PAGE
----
While most of us think of the petroleum age starting in the late 1850s, when North America's first oil well began gushing oil, human use of petroleum actually goes back much further.
Asphalt, a heavy constituent of petroleum (see last week's blog), was used four thousand years ago in constructing the walls of Babylon. During the Roman era, oil was collected and used in the province of Dacia (now Romania), where it was referred to as "picula."
The first oil wells are believed to have been drilled in China around 350 AD; these wells were drilled using bits attached to bamboo poles and extending as deep as 800 feet. That oil was burned to evaporate brine to produce salt. By the 10th Century the Chinese even built bamboo pipelines to transport oil from those wells to salt springs where the brine was collected.
In Japan, petroleum was used for lighting at least as far back as the 7th century. Baghdad's first streets were paved with asphalt. Marco Polo described oil fields in what is now Azerbaijan, where naphtha was produced. And in the 9th century, petroleum was distilled by the Persian alchemist Muhammad ibn Zakariya Razi into kerosene that was used in lamps.
The first North American reference to petroleum was in 1595 when Sir Walter Raleigh wrote about Pitch Lake on the Caribbean island of Trinidad. With a surface area of about 100 acres and a depth as great as 250 feet, this is the world's largest natural deposit of asphalt; it is a significant tourist attraction, and asphalt from this deposit has long been exported — some was used in early paving of some New York City streets.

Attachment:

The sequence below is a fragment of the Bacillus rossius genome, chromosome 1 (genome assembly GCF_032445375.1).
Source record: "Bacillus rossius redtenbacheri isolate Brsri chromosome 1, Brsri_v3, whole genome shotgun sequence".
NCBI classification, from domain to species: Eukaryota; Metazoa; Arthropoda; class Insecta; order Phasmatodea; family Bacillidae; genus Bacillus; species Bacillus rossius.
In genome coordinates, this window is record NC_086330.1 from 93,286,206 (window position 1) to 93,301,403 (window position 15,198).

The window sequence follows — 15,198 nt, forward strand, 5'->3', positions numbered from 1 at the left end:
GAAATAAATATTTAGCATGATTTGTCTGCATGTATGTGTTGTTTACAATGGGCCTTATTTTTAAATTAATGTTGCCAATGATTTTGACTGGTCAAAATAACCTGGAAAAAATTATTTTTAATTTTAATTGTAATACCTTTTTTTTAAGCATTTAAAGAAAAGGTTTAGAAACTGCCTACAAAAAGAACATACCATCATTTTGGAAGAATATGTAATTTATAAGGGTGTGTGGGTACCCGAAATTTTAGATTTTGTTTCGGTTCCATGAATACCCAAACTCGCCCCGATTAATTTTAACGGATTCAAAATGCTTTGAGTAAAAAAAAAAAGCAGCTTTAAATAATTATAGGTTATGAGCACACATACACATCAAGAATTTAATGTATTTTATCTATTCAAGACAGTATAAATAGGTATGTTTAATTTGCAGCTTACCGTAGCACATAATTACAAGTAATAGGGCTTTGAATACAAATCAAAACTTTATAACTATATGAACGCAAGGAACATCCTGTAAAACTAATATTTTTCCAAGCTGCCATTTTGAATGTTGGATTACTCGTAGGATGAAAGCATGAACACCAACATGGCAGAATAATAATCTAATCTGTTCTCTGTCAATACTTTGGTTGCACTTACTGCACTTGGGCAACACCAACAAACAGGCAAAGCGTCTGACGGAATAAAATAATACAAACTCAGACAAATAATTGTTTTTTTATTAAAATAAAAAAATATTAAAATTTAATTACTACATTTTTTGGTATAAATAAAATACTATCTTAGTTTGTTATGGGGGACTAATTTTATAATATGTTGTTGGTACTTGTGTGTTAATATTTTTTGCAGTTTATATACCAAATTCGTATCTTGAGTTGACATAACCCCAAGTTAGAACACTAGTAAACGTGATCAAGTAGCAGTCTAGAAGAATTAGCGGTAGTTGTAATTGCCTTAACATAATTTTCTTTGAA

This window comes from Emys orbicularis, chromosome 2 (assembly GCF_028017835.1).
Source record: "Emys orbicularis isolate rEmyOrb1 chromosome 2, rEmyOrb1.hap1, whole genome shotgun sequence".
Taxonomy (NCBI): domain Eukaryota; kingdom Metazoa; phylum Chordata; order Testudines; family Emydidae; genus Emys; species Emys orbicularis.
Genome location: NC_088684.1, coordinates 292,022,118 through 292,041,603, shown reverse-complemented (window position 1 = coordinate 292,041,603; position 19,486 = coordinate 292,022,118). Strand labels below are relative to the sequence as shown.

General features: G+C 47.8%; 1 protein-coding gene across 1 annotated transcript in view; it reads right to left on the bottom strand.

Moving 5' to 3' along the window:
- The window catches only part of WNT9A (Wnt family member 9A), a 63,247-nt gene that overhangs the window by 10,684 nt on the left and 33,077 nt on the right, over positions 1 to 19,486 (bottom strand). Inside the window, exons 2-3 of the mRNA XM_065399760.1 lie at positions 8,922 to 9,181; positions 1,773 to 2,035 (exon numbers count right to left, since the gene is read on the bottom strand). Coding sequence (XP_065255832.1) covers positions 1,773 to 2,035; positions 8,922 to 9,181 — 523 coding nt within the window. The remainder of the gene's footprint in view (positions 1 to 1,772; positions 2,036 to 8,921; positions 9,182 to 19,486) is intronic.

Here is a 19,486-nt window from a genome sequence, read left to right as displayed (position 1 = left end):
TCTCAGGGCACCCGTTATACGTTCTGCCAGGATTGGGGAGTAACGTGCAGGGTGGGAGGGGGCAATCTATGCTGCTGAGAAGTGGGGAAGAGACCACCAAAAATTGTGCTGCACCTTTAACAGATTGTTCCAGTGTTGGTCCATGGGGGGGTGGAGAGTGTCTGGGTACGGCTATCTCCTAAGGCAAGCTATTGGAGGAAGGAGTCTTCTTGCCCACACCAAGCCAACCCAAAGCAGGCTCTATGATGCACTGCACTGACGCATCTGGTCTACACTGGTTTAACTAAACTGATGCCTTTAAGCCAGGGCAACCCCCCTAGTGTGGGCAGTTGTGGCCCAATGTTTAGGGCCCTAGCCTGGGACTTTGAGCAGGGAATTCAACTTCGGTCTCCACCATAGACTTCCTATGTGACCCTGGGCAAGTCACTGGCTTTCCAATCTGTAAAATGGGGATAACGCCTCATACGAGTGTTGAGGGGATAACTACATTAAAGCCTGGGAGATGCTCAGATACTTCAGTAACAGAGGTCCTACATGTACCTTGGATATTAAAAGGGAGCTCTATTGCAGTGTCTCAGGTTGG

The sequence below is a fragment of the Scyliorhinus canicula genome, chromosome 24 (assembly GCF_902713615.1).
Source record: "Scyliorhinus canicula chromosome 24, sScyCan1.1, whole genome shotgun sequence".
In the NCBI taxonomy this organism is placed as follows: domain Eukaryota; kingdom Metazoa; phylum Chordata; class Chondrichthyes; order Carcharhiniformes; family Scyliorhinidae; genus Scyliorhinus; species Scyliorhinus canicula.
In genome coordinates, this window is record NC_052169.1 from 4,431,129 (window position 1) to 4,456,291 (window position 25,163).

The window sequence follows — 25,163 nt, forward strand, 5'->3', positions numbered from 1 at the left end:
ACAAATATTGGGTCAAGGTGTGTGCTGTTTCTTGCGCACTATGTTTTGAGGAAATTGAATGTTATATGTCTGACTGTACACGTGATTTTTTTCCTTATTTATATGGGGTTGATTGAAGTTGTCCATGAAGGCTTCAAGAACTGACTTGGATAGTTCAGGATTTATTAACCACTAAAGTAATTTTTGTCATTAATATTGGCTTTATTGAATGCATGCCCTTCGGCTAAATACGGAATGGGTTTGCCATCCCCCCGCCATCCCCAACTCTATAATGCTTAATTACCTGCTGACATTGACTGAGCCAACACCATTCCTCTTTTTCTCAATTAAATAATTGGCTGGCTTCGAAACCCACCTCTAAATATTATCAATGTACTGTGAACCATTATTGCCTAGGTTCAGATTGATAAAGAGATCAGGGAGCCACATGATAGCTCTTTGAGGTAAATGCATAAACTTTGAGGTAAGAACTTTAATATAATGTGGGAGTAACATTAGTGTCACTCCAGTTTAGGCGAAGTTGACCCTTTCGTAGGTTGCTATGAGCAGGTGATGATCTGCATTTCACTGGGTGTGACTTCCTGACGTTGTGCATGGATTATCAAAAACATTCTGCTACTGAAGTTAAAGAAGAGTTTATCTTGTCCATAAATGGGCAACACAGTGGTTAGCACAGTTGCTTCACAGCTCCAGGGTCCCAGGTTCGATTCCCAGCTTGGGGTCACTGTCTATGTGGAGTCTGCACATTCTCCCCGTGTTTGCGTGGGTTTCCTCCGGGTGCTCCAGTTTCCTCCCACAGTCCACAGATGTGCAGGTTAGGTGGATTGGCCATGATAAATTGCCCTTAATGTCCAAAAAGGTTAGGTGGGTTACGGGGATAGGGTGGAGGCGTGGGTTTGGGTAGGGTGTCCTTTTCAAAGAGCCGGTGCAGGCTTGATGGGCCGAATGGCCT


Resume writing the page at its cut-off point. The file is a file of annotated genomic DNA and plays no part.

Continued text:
The modern oil industry began in the 1850s. In 1853, the world's first commercial oil well was drilled in Poland and the second was drilled in Romania in 1857. An oil well in Oil Springs, Ontario in 1858 was the first in North America, and that was followed in 1859 with the famous oil well in Titusville, Pennsylvania, when Edwin Drake drilled a 69-foot well that yielded 25 barrels per day.
Petroleum production in the U.S. increased steadily during the first 50 years of production: 2,000 barrels in 1859, 4.2 million barrels in 1868, 20 million barrels in 1879, 35 million barrels in 1889, 57 million barrels in 1899, and 126 million barrels in 1906.
Through the 1800s, most oil was used for oil lamps and kerosene lamps — replacing whale oil, which was becoming scarce by then. By the early years of the 20th century, though, development of the internal combustion engine shifted demand of petroleum products to automobiles — the market that has driven demand ever since.
With the rise of the automobile in the early 1900s and its use of gasoline — a mix of hydrocarbon refined from crude oil — production of petroleum increased dramatically. World oil production today totals 31 billion barrels per year — almost exactly 1,000 barrels per second!
In the U.S., approximately 72% of our petroleum is used for transportation (gasoline, diesel fuel, and aviation fuel), with the rest used for heating oil, industrial processes, petrochemical feedstocks, lubricants, asphalt, electricity generation, and other uses.
Next week I'll take a look at current reserves of petroleum as well as the outlook for this fossil fuel in the years and decades ahead.
In addition to this Energy Solutions blog, Alex contributes to the weekly blog BuildingGreen's Product of the Week, which profiles an interesting new green building product each week. You can sign up to receive notices of these blogs by e-mail — enter your e-mail address in the upper right corner of any blog page.